Manatt Partner Speaks to Daily Journal on DMCA Court Ruling

Manatt Partner Speaks to Daily Journal on DMCA Court Ruling

"DMCA Ruling Could Stop the Music for Grooveshark, Other Services"
Daily Journal

April 29, 2013 - Manatt's Eric Custer, a partner in the firm's Entertainment & Media Practice, spoke to the Daily Journal about the effects that an appellate court's strict interpretation of the Digital Millennium Copyright Act could have on user-generated content-sharing sites. 

As reported by the Daily Journal, a New York state appellate court recently ruled that online music streaming service Grooveshark violated copyright laws by allowing users to upload songs recorded before 1972 that are owned by Universal Music Group. If the ruling is upheld, lawyers told the publication that it could put severe strains on and even threaten the existence of sites like Grooveshark. Online service providers will have to either get a license or be very vigilant in their policing of uploaded content, monitoring every song uploaded to the site.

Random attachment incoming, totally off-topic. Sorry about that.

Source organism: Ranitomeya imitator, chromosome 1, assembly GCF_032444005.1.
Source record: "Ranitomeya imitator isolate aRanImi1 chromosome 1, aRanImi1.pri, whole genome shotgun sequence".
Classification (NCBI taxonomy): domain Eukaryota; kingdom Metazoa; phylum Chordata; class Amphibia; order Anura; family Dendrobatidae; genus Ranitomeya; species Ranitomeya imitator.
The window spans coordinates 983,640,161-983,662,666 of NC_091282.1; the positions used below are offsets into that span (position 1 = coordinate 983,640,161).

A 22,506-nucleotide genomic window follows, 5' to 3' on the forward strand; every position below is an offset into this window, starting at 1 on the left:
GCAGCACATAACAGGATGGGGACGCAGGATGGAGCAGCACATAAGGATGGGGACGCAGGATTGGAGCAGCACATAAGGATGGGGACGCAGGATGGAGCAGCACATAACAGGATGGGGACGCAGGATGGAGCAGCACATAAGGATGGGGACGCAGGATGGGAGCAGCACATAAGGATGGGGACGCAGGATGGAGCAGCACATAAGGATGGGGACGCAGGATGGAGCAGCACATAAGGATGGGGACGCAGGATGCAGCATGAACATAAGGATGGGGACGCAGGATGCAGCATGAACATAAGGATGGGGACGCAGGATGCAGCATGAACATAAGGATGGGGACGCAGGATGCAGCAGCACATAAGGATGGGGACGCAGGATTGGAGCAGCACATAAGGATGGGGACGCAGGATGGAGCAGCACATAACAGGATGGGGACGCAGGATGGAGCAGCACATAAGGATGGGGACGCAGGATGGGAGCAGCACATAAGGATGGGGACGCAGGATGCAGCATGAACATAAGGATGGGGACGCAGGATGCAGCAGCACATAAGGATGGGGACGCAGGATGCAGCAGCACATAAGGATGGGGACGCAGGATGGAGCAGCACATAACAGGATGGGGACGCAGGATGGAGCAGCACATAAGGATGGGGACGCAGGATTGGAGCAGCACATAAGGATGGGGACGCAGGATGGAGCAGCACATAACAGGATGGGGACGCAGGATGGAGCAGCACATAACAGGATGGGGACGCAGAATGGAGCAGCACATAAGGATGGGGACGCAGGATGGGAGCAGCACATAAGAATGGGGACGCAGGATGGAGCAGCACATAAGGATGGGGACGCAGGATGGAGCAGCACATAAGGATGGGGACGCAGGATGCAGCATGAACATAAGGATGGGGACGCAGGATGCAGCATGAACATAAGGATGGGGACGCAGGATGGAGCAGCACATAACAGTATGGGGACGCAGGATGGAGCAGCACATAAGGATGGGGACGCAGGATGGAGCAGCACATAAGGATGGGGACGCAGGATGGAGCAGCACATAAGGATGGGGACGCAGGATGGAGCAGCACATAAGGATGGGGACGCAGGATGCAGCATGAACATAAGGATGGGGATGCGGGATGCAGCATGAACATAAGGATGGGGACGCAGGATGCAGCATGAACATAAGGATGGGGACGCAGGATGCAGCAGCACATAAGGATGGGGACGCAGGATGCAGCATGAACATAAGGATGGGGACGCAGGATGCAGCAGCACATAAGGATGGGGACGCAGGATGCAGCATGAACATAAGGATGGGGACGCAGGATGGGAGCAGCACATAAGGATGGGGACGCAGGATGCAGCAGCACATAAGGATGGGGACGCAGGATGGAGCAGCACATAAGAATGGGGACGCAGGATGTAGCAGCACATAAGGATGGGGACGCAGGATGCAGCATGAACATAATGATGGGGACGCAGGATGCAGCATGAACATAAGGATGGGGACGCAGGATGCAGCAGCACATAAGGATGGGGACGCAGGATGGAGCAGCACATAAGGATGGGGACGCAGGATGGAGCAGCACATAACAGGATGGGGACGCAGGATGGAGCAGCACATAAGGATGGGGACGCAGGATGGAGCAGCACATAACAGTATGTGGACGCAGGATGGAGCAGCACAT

Currently, there is no quick way to determine whether or not a song was recorded before 1972, judging by its title. For example, Led Zeppelin's studio version of "Dazed and Confused" was recorded in 1968, so would thus violate the law. However, it was also recorded live in 1972 and 2007, and those versions would be allowed.

"It would literally be at the point that a human being would have to look at it and research it," said Custer. "It would take them back to the pre-DMCA days, where they have to check everything before it went onto their system."



pursuant to New York DR 2-101(f)

© 2024 Manatt, Phelps & Phillips, LLP.

All rights reserved